Let me start off with a disclaimer. I don’t even know for sure that Apple is going to enter the consumer VR market. My partner actually works at Apple, so I need to be clear that this piece includes no insider information whatsoever. She’s not involved in, nor does she have any visibility over whatever Apple may or may not be doing in VR. Even if she did, she wouldn’t risk her job to tell me. And I wouldn’t risk her job to tell you!
But Apple already dominates the consumer AR (augmented reality) market, between the iPhone, iPad and ARKit. It’s a pretty safe bet at this stage that they’re going to release some kind of AR glasses that build upon that foundation. What follows is conjecture, based on a combination of information in the public domain (like patent filings, supposed leaks and rumors) and my own analysis of some of the things that are preventing consumer VR from taking off—which also happen to be areas where Apple has a big advantage. I’m confident that if there is a forthcoming Apple VR headset (or if their AR headset supports VR), it’ll dominate.
There’s just no denying that they make desirable products that deliver reliably compelling UX (user experience). Like with the iPhone, Apple Watch and AirPods, Apple will enter the market later, but with a superior product. And the way it integrates with those other devices will be a big part of what makes it superior.
Over the past decade we’ve all become increasingly dependent on electronic devices. Remember when we used to reserve space in our brains for remembering facts and phone numbers? Or when we used to devote unnecessary cognitive cycles to mundane kinds of thought like navigating around town and calculating tips? We’ve since outsourced these things and many more to our smartphones.
Accessing that same computing power and information in a way that is seamlessly integrated into our vision, hearing and proprioception is the objective of spatial computing (a collective term for VR/AR/MR/XR/*R). I’m confident that it’s the inevitable next evolution in human-computer interaction.
We’ve become so symbiotically dependent on our smartphones, that we routinely use them while doing other things. Whether we’re working, playing, spending time with family, attending events or watching TV, our phones are with us. Either to include others in the things we’re experiencing or as a way of engaging in multiple things at once. Our smartphones give us a set of social superpowers that we’ve become addicted to. One of the things that prevents people from spending extended periods of time in VR is that you can’t take your phone with you. As soon as you put a VR headset on, you lose those social superpowers.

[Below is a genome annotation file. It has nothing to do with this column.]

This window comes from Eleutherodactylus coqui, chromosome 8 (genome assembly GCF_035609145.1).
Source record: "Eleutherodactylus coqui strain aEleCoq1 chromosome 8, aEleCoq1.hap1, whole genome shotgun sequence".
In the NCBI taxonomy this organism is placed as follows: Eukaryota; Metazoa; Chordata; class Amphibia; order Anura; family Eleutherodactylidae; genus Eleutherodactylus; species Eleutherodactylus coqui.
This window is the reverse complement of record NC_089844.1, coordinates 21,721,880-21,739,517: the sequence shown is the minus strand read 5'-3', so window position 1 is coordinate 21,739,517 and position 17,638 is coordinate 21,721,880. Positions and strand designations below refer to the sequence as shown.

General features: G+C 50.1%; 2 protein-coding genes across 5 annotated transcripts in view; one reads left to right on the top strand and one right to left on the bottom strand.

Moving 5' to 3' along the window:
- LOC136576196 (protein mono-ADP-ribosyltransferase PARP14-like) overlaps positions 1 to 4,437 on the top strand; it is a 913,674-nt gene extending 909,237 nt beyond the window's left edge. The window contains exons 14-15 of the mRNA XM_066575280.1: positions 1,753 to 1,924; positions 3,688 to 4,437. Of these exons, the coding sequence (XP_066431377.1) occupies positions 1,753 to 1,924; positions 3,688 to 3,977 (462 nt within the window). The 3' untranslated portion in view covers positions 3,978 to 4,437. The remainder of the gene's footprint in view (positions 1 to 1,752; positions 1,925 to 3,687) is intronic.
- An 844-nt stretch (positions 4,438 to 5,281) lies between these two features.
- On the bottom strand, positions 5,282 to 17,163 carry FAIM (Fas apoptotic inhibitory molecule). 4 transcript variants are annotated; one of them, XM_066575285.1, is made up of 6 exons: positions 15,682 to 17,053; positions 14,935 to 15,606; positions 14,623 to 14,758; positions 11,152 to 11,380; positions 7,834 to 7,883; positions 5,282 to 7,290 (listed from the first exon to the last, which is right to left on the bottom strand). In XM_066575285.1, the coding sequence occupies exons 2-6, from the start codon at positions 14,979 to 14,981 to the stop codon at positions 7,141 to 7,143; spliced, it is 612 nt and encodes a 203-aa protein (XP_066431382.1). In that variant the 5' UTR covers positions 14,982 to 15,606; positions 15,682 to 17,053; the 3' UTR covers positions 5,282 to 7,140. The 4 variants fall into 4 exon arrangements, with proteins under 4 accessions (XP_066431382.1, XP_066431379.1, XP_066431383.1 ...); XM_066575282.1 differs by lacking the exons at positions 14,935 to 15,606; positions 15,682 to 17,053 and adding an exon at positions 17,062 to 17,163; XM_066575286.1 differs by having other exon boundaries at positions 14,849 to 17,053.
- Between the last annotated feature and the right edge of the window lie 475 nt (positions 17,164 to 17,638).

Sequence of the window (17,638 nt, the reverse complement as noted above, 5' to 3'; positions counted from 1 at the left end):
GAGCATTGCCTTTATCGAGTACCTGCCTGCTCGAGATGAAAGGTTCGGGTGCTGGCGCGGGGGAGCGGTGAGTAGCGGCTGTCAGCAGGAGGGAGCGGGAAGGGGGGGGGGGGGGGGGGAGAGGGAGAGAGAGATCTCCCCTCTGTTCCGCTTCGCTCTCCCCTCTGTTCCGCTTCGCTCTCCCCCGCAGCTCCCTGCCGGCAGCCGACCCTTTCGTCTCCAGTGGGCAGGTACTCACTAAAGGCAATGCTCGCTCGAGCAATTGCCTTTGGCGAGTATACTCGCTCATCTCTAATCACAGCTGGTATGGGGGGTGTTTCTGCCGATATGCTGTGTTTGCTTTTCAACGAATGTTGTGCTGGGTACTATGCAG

But imagine if you had the ability to access all the features of your phone, without taking off the headset. Maybe a digital twin of your phone in VR will allow you to see the screen and interact with your phone. Or it could be a new set of user interfaces and input modes serving up the features of your phone, inside VR. Either way, which company is better positioned than Apple to produce a device that integrates seamlessly with your smartphone?
Siri already learns how you speak, while Autocorrect learns how you spell. These and other personalizations of our existing Apple products will automatically transfer to any new devices. Which, in turn, will increasingly predict what we want to do, based on our past behavior. There’s good reason to think that an Apple HMD (head-mounted display) would have considerably lower friction than competitors’ products.
Apple VR Ecosystem
I’m convinced that *R is the future. So I can’t help but look at just about everything Apple has done since the release of the iPhone through the lens of a long-term spatial computing strategy. Voice control (Siri) will likely play a big role in user interaction. Meanwhile, the Apple Watch and AirPods are devices that are pretty useful when used—as they typically are today—with an iPhone. But they’ll become incredibly powerful as part of an integrated suite of spatial computing wearables.
Even Apple Maps—which had such a clumsy roll-out that many iPhone users still use Google’s app—forms part of an overarching spatial computing ecosystem. Most of us underestimated the importance of search engines until Google came along. Similarly, maps are about so much more than location and navigation. As digital twins of the world, maps already form a primary interface between physical reality and the parallel digital realities we inhabit. But with virtual and mixed reality, this will take on a whole new significance. I predict Google will struggle to compete with the kind of deep integration that Apple Maps will offer. Combined with Apple Pay, you can imagine completely seamless, contact-less commerce.
In summary, I suspect that Apple has been working on spatial computing for about as long as they’ve been filing patents and acquiring companies in the space. I’m pretty sure that every other part of their ecosystem over that time has been designed in anticipation of a pair of smart glasses joining our personal electronic device constellation. I’m confident their headsets will inter-operate seamlessly with everything else and that the overall user experience will be superior to anything we’ve seen thus far in a consumer device.
Time will tell if software and game developers and content creators will get on board Apple’s spatial computing platform with the same enthusiasm that they jumped aboard iOS. But if the UX is as compelling as I expect, there’s every reason to think they will. I foresee another segment-defining device coming out of Cupertino. Whenever that might be.
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